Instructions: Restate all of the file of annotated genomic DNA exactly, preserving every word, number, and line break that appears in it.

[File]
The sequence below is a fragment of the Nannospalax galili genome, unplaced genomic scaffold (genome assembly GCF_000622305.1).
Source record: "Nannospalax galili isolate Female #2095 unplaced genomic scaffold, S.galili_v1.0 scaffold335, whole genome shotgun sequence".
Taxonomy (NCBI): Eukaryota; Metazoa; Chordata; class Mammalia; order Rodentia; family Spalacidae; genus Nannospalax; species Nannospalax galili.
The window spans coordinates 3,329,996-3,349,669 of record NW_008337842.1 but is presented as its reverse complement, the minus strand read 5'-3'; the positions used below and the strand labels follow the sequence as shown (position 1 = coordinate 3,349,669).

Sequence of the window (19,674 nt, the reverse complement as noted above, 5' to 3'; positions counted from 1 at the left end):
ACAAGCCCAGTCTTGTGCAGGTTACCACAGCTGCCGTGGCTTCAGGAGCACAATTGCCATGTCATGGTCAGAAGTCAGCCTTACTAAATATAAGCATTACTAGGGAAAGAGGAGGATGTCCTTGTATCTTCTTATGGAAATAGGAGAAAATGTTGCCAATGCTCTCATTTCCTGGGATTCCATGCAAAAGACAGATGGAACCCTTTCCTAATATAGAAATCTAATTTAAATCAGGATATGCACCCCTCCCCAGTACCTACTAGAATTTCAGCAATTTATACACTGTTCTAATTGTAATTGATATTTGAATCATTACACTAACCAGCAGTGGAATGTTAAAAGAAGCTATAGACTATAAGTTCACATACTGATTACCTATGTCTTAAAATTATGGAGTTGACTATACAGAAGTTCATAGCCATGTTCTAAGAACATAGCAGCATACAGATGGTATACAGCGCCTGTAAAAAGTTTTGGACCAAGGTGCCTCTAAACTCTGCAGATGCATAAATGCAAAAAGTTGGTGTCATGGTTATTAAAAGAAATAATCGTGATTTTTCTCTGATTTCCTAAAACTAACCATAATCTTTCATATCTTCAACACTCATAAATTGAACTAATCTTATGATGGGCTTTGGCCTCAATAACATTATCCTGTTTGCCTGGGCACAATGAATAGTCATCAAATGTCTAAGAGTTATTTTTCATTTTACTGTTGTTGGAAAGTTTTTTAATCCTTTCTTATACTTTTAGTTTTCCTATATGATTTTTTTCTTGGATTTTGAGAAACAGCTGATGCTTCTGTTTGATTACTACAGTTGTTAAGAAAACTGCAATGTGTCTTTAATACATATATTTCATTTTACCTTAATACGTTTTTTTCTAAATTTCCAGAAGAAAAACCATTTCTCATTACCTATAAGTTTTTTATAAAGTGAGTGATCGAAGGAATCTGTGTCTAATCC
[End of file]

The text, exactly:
The sequence below is a fragment of the Nannospalax galili genome, unplaced genomic scaffold (genome assembly GCF_000622305.1).
Source record: "Nannospalax galili isolate Female #2095 unplaced genomic scaffold, S.galili_v1.0 scaffold335, whole genome shotgun sequence".
Taxonomy (NCBI): Eukaryota; Metazoa; Chordata; class Mammalia; order Rodentia; family Spalacidae; genus Nannospalax; species Nannospalax galili.
The window spans coordinates 3,329,996-3,349,669 of record NW_008337842.1 but is presented as its reverse complement, the minus strand read 5'-3'; the positions used below and the strand labels follow the sequence as shown (position 1 = coordinate 3,349,669).

Sequence of the window (19,674 nt, the reverse complement as noted above, 5' to 3'; positions counted from 1 at the left end):
ACAAGCCCAGTCTTGTGCAGGTTACCACAGCTGCCGTGGCTTCAGGAGCACAATTGCCATGTCATGGTCAGAAGTCAGCCTTACTAAATATAAGCATTACTAGGGAAAGAGGAGGATGTCCTTGTATCTTCTTATGGAAATAGGAGAAAATGTTGCCAATGCTCTCATTTCCTGGGATTCCATGCAAAAGACAGATGGAACCCTTTCCTAATATAGAAATCTAATTTAAATCAGGATATGCACCCCTCCCCAGTACCTACTAGAATTTCAGCAATTTATACACTGTTCTAATTGTAATTGATATTTGAATCATTACACTAACCAGCAGTGGAATGTTAAAAGAAGCTATAGACTATAAGTTCACATACTGATTACCTATGTCTTAAAATTATGGAGTTGACTATACAGAAGTTCATAGCCATGTTCTAAGAACATAGCAGCATACAGATGGTATACAGCGCCTGTAAAAAGTTTTGGACCAAGGTGCCTCTAAACTCTGCAGATGCATAAATGCAAAAAGTTGGTGTCATGGTTATTAAAAGAAATAATCGTGATTTTTCTCTGATTTCCTAAAACTAACCATAATCTTTCATATCTTCAACACTCATAAATTGAACTAATCTTATGATGGGCTTTGGCCTCAATAACATTATCCTGTTTGCCTGGGCACAATGAATAGTCATCAAATGTCTAAGAGTTATTTTTCATTTTACTGTTGTTGGAAAGTTTTTTAATCCTTTCTTATACTTTTAGTTTTCCTATATGATTTTTTTCTTGGATTTTGAGAAACAGCTGATGCTTCTGTTTGATTACTACAGTTGTTAAGAAAACTGCAATGTGTCTTTAATACATATATTTCATTTTACCTTAATACGTTTTTTTCTAAATTTCCAGAAGAAAAACCATTTCTCATTACCTATAAGTTTTTTATAAAGTGAGTGATCGAAGGAATCTGTGTCTAATCC